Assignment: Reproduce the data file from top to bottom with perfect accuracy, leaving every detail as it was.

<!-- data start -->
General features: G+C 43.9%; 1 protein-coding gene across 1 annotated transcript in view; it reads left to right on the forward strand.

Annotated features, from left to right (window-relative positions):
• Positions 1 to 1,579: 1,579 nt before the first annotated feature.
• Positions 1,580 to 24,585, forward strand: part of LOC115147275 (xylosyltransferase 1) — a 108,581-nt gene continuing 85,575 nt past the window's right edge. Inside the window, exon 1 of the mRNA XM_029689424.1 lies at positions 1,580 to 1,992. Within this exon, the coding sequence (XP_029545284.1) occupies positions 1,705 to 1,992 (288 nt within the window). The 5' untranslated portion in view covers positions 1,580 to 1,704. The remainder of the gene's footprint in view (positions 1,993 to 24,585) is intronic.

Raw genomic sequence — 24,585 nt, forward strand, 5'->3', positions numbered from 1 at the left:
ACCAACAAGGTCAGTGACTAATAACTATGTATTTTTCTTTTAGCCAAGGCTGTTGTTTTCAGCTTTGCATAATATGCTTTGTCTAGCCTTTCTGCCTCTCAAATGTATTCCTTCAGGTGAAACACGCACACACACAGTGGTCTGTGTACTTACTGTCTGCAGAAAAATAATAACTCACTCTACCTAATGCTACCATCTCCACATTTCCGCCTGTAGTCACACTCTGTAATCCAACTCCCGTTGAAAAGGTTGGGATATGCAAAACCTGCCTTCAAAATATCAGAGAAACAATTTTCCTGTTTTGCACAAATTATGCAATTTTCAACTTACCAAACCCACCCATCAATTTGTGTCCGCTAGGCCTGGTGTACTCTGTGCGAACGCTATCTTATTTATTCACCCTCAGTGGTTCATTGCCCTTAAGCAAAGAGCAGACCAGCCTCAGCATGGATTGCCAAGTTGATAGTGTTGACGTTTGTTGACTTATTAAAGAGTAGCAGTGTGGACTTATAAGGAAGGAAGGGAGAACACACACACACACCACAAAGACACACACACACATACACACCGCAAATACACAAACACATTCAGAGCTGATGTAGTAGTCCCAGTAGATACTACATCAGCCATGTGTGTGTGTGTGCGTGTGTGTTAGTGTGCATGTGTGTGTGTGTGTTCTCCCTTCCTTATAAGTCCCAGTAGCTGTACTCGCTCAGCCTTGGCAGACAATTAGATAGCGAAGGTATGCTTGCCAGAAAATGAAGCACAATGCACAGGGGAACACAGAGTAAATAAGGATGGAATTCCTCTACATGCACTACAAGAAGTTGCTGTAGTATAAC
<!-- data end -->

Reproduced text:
General features: G+C 43.9%; 1 protein-coding gene across 1 annotated transcript in view; it reads left to right on the forward strand.

Annotated features, from left to right (window-relative positions):
• Positions 1 to 1,579: 1,579 nt before the first annotated feature.
• Positions 1,580 to 24,585, forward strand: part of LOC115147275 (xylosyltransferase 1) — a 108,581-nt gene continuing 85,575 nt past the window's right edge. Inside the window, exon 1 of the mRNA XM_029689424.1 lies at positions 1,580 to 1,992. Within this exon, the coding sequence (XP_029545284.1) occupies positions 1,705 to 1,992 (288 nt within the window). The 5' untranslated portion in view covers positions 1,580 to 1,704. The remainder of the gene's footprint in view (positions 1,993 to 24,585) is intronic.

Raw genomic sequence — 24,585 nt, forward strand, 5'->3', positions numbered from 1 at the left:
ACCAACAAGGTCAGTGACTAATAACTATGTATTTTTCTTTTAGCCAAGGCTGTTGTTTTCAGCTTTGCATAATATGCTTTGTCTAGCCTTTCTGCCTCTCAAATGTATTCCTTCAGGTGAAACACGCACACACACAGTGGTCTGTGTACTTACTGTCTGCAGAAAAATAATAACTCACTCTACCTAATGCTACCATCTCCACATTTCCGCCTGTAGTCACACTCTGTAATCCAACTCCCGTTGAAAAGGTTGGGATATGCAAAACCTGCCTTCAAAATATCAGAGAAACAATTTTCCTGTTTTGCACAAATTATGCAATTTTCAACTTACCAAACCCACCCATCAATTTGTGTCCGCTAGGCCTGGTGTACTCTGTGCGAACGCTATCTTATTTATTCACCCTCAGTGGTTCATTGCCCTTAAGCAAAGAGCAGACCAGCCTCAGCATGGATTGCCAAGTTGATAGTGTTGACGTTTGTTGACTTATTAAAGAGTAGCAGTGTGGACTTATAAGGAAGGAAGGGAGAACACACACACACACCACAAAGACACACACACACATACACACCGCAAATACACAAACACATTCAGAGCTGATGTAGTAGTCCCAGTAGATACTACATCAGCCATGTGTGTGTGTGTGCGTGTGTGTTAGTGTGCATGTGTGTGTGTGTGTTCTCCCTTCCTTATAAGTCCCAGTAGCTGTACTCGCTCAGCCTTGGCAGACAATTAGATAGCGAAGGTATGCTTGCCAGAAAATGAAGCACAATGCACAGGGGAACACAGAGTAAATAAGGATGGAATTCCTCTACATGCACTACAAGAAGTTGCTGTAGTATAAC